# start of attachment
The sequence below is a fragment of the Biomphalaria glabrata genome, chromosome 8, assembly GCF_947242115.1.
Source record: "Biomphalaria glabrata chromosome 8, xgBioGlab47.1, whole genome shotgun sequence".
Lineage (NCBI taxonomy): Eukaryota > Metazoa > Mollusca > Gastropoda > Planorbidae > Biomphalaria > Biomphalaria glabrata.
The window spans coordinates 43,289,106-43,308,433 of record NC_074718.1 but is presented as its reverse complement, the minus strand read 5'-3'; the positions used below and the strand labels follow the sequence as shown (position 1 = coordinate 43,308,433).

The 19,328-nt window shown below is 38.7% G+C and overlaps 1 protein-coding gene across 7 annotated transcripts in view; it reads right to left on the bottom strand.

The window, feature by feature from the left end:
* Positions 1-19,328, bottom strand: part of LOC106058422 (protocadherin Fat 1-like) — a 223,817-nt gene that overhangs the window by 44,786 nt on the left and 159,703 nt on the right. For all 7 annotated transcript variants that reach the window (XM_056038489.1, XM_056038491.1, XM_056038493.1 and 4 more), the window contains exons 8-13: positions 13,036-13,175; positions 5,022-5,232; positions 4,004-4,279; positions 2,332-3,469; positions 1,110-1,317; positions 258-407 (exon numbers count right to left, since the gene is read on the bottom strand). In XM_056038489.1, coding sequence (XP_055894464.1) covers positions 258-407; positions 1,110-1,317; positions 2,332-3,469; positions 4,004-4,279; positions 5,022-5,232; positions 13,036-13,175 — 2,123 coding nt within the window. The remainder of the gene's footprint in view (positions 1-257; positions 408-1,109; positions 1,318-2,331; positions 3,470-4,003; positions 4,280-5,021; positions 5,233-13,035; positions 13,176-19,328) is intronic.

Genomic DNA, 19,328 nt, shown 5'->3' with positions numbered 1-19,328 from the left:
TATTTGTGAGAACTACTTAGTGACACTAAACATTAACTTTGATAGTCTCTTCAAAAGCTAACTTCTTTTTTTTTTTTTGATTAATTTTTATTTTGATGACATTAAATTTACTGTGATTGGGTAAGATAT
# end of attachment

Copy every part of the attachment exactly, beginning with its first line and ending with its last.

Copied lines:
The sequence below is a fragment of the Biomphalaria glabrata genome, chromosome 8, assembly GCF_947242115.1.
Source record: "Biomphalaria glabrata chromosome 8, xgBioGlab47.1, whole genome shotgun sequence".
Lineage (NCBI taxonomy): Eukaryota > Metazoa > Mollusca > Gastropoda > Planorbidae > Biomphalaria > Biomphalaria glabrata.
The window spans coordinates 43,289,106-43,308,433 of record NC_074718.1 but is presented as its reverse complement, the minus strand read 5'-3'; the positions used below and the strand labels follow the sequence as shown (position 1 = coordinate 43,308,433).

The 19,328-nt window shown below is 38.7% G+C and overlaps 1 protein-coding gene across 7 annotated transcripts in view; it reads right to left on the bottom strand.

The window, feature by feature from the left end:
* Positions 1-19,328, bottom strand: part of LOC106058422 (protocadherin Fat 1-like) — a 223,817-nt gene that overhangs the window by 44,786 nt on the left and 159,703 nt on the right. For all 7 annotated transcript variants that reach the window (XM_056038489.1, XM_056038491.1, XM_056038493.1 and 4 more), the window contains exons 8-13: positions 13,036-13,175; positions 5,022-5,232; positions 4,004-4,279; positions 2,332-3,469; positions 1,110-1,317; positions 258-407 (exon numbers count right to left, since the gene is read on the bottom strand). In XM_056038489.1, coding sequence (XP_055894464.1) covers positions 258-407; positions 1,110-1,317; positions 2,332-3,469; positions 4,004-4,279; positions 5,022-5,232; positions 13,036-13,175 — 2,123 coding nt within the window. The remainder of the gene's footprint in view (positions 1-257; positions 408-1,109; positions 1,318-2,331; positions 3,470-4,003; positions 4,280-5,021; positions 5,233-13,035; positions 13,176-19,328) is intronic.

Genomic DNA, 19,328 nt, shown 5'->3' with positions numbered 1-19,328 from the left:
TATTTGTGAGAACTACTTAGTGACACTAAACATTAACTTTGATAGTCTCTTCAAAAGCTAACTTCTTTTTTTTTTTTTGATTAATTTTTATTTTGATGACATTAAATTTACTGTGATTGGGTAAGATAT